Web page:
The consumer confidence number is a measure of household opinion about the state of the economy that has been conducted since the 1940s. Surveyors conduct telephone interviews to gauge consumer sentiment. It is looked to by market professionals as a guide to where the economy might be heading, or how well consumers are dealing with adverse economic events.
Within milliseconds, the new data causes market reaction—a move that can come the instant Thomson Reuters transmits the data to its elite group of traders. On May 17, for example, trading volume exploded in the Spider ETF at exactly 9:54:57.975. More than 100,000 shares traded hands in the first 10 milliseconds of the burst of activity, reports the analysis firm Nanex, LLC. Within 100 milliseconds, the price of SPY jumped from $165.90 to more than $166.06.
In the first half second of the trading burst, Nanex calculates that more than $40 million changed hands, just in the Spider ETF.
By 10 seconds into the event, more than $100 million had changed hands.
It takes a human being between 300 and 400 milliseconds to blink an eye.
Several economists contacted by CNBC said they were unaware that the data are released to the elite group two seconds before the 9:55 conference call. One called the release "disingenuous," another called it "unfair."
Thomson Reuters did not respond to a request for comment on those economists' remarks.
But Pitt pointed out that private entities are usually free to distribute their own work product however they see fit, as long as they disclose what their arrangements are. "A nongovernmental and noncorporate individual's generic data analysis can be market moving, but if so that is merely a reflection solely of the work product of that individual," Pitt said. "The insider trading laws can't—and shouldn't—be read to deprive the progenitor of personal analyses of the potential market uses that person can make of the data."
In marketing material on its Website, Thomson Reuters touts the virtue to traders of its economic data. "Be The First To React," says the site, explaining that the service offers "Data Your Algorithms Can Interpret."
The University of Michigan's arrangement with Thomson Reuters dates to 2007, said a university spokesman. "This is something that's been reviewed carefully," said university spokesman Rick Fitzgerald. "It's been in place for a number of years, and we think it complies with all the regulations." Fitzgerald said the total amount received by the university under the deal has been "very close" to a million dollars each year.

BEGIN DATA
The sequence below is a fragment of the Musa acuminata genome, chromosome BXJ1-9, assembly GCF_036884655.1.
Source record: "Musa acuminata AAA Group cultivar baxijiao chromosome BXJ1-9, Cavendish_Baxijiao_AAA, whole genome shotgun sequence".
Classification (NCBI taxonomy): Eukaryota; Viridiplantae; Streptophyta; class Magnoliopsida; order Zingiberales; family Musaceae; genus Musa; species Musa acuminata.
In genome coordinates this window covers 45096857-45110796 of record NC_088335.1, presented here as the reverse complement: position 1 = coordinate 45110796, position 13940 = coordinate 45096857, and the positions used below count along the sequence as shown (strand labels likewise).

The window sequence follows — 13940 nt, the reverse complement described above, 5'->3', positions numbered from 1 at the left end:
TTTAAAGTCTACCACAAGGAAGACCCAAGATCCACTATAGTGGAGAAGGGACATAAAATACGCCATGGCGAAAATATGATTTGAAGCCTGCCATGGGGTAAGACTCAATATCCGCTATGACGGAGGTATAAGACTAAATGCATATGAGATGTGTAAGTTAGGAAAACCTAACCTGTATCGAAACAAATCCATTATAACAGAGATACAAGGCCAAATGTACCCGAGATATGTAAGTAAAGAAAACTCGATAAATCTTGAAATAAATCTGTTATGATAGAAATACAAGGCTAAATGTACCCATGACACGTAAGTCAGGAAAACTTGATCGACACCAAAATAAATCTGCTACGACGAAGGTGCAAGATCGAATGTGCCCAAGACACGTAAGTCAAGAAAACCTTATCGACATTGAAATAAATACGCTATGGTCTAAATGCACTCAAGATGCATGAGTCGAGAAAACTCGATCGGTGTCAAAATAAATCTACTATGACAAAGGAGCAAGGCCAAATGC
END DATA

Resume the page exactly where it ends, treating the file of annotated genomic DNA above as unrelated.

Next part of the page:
Asked why a taxpayer-financed university should sell data to Wall Street before it releases it to the taxpayers, Fitzgerald said: "Most of our research funding comes from private sources."
Richard Curtin, director of the Thomson Reuters/University of Michigan Surveys of Consumers at the Survey Research Center of the University of Michigan, defended the arrangement. "This research project is privately financed," he said. "Without the support from Thomson Reuters, no data would be collected, the project would no longer exist and the public benefit would disappear."
As for the university's role, former SEC chairman Pitt said, "I think public colleges should set a higher standard, but they need to get their money wherever they can, I suppose."
Within the past week, there have been two incidents involving trading ahead of the official release of market-moving data.
On June 3, Thomson Reuters inadvertently sent market-moving ISM manufacturing data early to its paying clients, many of whom immediately traded on the information before it was available to the wider market.
The manufacturing data, which that day came in disappointingly low and sent traders scrambling to sell shares, was set to be released at precisely 10 a.m. by the Institute for Supply Management, a private entity that puts out the data each month. Nanex showed a spike in the trading volume of the ETF SPY 15 milliseconds before 10 a.m., and a corresponding move down in the price ahead of the official release time of the information as computer trading algorithms processed the data and executed trades. Thomson Reuters said the accidental release was due to a "minor clock synchronization issue." The firm said it would take steps to fix the problem.
Separately, on Friday, Nanex spotted a burst of trading about a half second before release of the Department of Labor's highly scrutinized monthly jobs data, which often set the tone for market trading all day. It remains unclear what caused that spike in trading. There is no evidence that Thomson Reuters or the University of Michigan were involved with this early release of data.
Asked about the event, a Department of Labor spokesman said officials there saw nothing unusual during the "lock-up" in which members of the media are given the number in advance and asked to hold it for a precise 8:30 a.m. release time.
"I am not aware of any information slippage," said Labor Department spokesman Carl Fillichio. "There was nothing evidentially unusual during [the] lock up."
However, Fillichio did not discount the possibility of a mistake. "You should remember that even if there was human error on our part and even if the switch was hit milliseconds early, everyone in the lockup would have been affected, so it would have still been a level playing field," Fillichio said.
_By CNBC's Eamon Javers. Follow him on Twitter at
@EamonJavers. CNBC's Steve Liesman contributed to this report.